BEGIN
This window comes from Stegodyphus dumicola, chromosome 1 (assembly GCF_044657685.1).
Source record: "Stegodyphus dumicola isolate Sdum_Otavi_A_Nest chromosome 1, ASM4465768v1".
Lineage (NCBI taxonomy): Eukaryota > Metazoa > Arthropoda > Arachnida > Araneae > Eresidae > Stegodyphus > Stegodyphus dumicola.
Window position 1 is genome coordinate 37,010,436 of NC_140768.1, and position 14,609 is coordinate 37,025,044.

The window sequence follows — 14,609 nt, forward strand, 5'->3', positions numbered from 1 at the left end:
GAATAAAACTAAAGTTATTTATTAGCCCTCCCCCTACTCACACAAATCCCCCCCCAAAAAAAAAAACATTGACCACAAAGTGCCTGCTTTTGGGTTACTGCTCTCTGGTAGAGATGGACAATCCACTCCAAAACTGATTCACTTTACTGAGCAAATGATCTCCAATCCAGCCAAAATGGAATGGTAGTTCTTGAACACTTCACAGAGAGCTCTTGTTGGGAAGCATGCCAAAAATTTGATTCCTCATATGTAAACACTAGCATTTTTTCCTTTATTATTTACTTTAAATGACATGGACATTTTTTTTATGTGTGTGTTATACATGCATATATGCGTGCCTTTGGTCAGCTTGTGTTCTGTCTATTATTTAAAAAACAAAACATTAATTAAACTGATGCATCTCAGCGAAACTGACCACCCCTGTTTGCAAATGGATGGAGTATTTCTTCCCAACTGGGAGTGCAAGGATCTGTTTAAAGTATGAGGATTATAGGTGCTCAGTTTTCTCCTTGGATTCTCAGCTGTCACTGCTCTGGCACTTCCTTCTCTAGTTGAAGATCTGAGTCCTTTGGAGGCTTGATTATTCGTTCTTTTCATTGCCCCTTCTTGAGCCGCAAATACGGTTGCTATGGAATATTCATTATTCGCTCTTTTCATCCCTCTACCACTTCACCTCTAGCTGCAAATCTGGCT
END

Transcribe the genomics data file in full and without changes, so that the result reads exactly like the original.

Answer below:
This window comes from Stegodyphus dumicola, chromosome 1 (assembly GCF_044657685.1).
Source record: "Stegodyphus dumicola isolate Sdum_Otavi_A_Nest chromosome 1, ASM4465768v1".
Lineage (NCBI taxonomy): Eukaryota > Metazoa > Arthropoda > Arachnida > Araneae > Eresidae > Stegodyphus > Stegodyphus dumicola.
Window position 1 is genome coordinate 37,010,436 of NC_140768.1, and position 14,609 is coordinate 37,025,044.

The window sequence follows — 14,609 nt, forward strand, 5'->3', positions numbered from 1 at the left end:
GAATAAAACTAAAGTTATTTATTAGCCCTCCCCCTACTCACACAAATCCCCCCCCAAAAAAAAAAACATTGACCACAAAGTGCCTGCTTTTGGGTTACTGCTCTCTGGTAGAGATGGACAATCCACTCCAAAACTGATTCACTTTACTGAGCAAATGATCTCCAATCCAGCCAAAATGGAATGGTAGTTCTTGAACACTTCACAGAGAGCTCTTGTTGGGAAGCATGCCAAAAATTTGATTCCTCATATGTAAACACTAGCATTTTTTCCTTTATTATTTACTTTAAATGACATGGACATTTTTTTTATGTGTGTGTTATACATGCATATATGCGTGCCTTTGGTCAGCTTGTGTTCTGTCTATTATTTAAAAAACAAAACATTAATTAAACTGATGCATCTCAGCGAAACTGACCACCCCTGTTTGCAAATGGATGGAGTATTTCTTCCCAACTGGGAGTGCAAGGATCTGTTTAAAGTATGAGGATTATAGGTGCTCAGTTTTCTCCTTGGATTCTCAGCTGTCACTGCTCTGGCACTTCCTTCTCTAGTTGAAGATCTGAGTCCTTTGGAGGCTTGATTATTCGTTCTTTTCATTGCCCCTTCTTGAGCCGCAAATACGGTTGCTATGGAATATTCATTATTCGCTCTTTTCATCCCTCTACCACTTCACCTCTAGCTGCAAATCTGGCT